Serial Killer App

Among the many accolades bestowed upon it, the highest praise given to the Serial podcast was that it made people who had never heard of podcasting fiddle with iTunes or (gasp!) Stitcher for the first time in order to listen to the show. Although becoming a subject of parody on Saturday Night Live is another strong indicator of popularity…

I’m very interested in these “killer app” instances, because just because something can be done doesn’t always mean that it should. This represents something of a philosophical divide between different branches of science. When discussing differences between mathematicians and physicists, Richard Feynman explains that while physicists use math (alot), the equations always have to be “for something.” He mentions the joke that when the physicist asks for the solution to a set of equations in 3 dimensions (what non-scientists would call “the real world”), the mathematician replies “well, first solve them for n dimensions, and then let n = 3.” Mathematicians are usually dismissive of such utilitarian attitudes, which is why they became mathematicians in the first place.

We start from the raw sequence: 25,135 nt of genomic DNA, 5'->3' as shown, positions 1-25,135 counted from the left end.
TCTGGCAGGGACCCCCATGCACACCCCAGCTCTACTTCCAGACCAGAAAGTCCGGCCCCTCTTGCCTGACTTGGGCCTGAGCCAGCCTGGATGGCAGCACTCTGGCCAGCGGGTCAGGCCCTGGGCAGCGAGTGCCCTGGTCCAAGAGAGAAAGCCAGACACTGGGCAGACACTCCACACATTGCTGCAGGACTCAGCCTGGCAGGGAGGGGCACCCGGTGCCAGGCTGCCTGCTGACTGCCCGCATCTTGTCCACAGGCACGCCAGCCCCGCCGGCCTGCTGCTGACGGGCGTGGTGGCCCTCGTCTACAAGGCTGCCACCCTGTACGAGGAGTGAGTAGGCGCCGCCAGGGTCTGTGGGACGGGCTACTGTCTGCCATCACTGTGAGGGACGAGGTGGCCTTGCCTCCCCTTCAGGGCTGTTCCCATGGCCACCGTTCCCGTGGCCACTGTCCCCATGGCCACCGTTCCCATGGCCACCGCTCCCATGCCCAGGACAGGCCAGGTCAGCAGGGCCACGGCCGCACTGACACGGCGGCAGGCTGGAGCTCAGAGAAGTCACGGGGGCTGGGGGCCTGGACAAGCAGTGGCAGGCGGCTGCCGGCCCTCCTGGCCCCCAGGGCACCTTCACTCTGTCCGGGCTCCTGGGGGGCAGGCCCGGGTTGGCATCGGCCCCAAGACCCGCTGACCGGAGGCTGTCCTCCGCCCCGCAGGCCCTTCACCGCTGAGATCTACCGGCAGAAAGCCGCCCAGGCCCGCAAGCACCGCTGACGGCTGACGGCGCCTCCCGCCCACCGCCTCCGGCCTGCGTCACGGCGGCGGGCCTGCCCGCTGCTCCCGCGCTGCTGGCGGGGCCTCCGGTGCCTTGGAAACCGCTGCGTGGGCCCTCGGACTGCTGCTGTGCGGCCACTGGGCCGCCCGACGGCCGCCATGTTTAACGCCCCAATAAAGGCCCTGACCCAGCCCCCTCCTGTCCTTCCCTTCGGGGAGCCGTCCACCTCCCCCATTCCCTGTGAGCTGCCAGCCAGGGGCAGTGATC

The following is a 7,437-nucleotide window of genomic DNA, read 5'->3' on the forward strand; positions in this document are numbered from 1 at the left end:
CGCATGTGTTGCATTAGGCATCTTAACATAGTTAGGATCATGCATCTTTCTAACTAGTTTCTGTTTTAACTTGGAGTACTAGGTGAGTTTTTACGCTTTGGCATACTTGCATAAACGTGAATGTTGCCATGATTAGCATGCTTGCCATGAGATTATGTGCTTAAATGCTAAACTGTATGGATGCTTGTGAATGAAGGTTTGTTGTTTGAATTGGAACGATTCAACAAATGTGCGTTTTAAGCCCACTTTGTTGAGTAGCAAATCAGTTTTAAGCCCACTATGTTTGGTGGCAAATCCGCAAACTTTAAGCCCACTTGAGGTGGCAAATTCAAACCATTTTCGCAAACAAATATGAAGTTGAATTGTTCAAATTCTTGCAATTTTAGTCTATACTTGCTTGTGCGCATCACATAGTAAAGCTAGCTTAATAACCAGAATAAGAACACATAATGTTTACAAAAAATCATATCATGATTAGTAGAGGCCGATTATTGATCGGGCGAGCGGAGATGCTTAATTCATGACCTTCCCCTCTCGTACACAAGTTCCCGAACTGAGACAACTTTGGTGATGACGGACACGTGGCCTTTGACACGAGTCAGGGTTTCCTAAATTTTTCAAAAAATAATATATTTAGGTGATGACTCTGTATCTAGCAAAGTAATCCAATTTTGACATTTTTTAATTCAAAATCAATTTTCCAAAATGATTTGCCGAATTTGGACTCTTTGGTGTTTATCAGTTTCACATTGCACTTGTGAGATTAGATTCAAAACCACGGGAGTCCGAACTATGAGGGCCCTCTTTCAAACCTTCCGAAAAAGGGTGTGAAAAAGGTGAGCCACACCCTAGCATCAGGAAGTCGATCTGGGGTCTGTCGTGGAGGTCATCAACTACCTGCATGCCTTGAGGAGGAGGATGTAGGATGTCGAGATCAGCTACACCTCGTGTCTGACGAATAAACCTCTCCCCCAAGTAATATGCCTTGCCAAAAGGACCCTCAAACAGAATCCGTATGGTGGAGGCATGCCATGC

In contrast, most physicists (like me!) usually act like shameless magpies, stealing shiny bits of math whenever we need to build out theoretical nests, while leaving most of the rigor behind.

But it turns out that the universe is elegant and contains deep symmetries that can only be adequately described by math. So, in a real sense, the Universe is the Killer App of Mathematics.

Author: lnemzer

Associate Professor Nova Southeastern University

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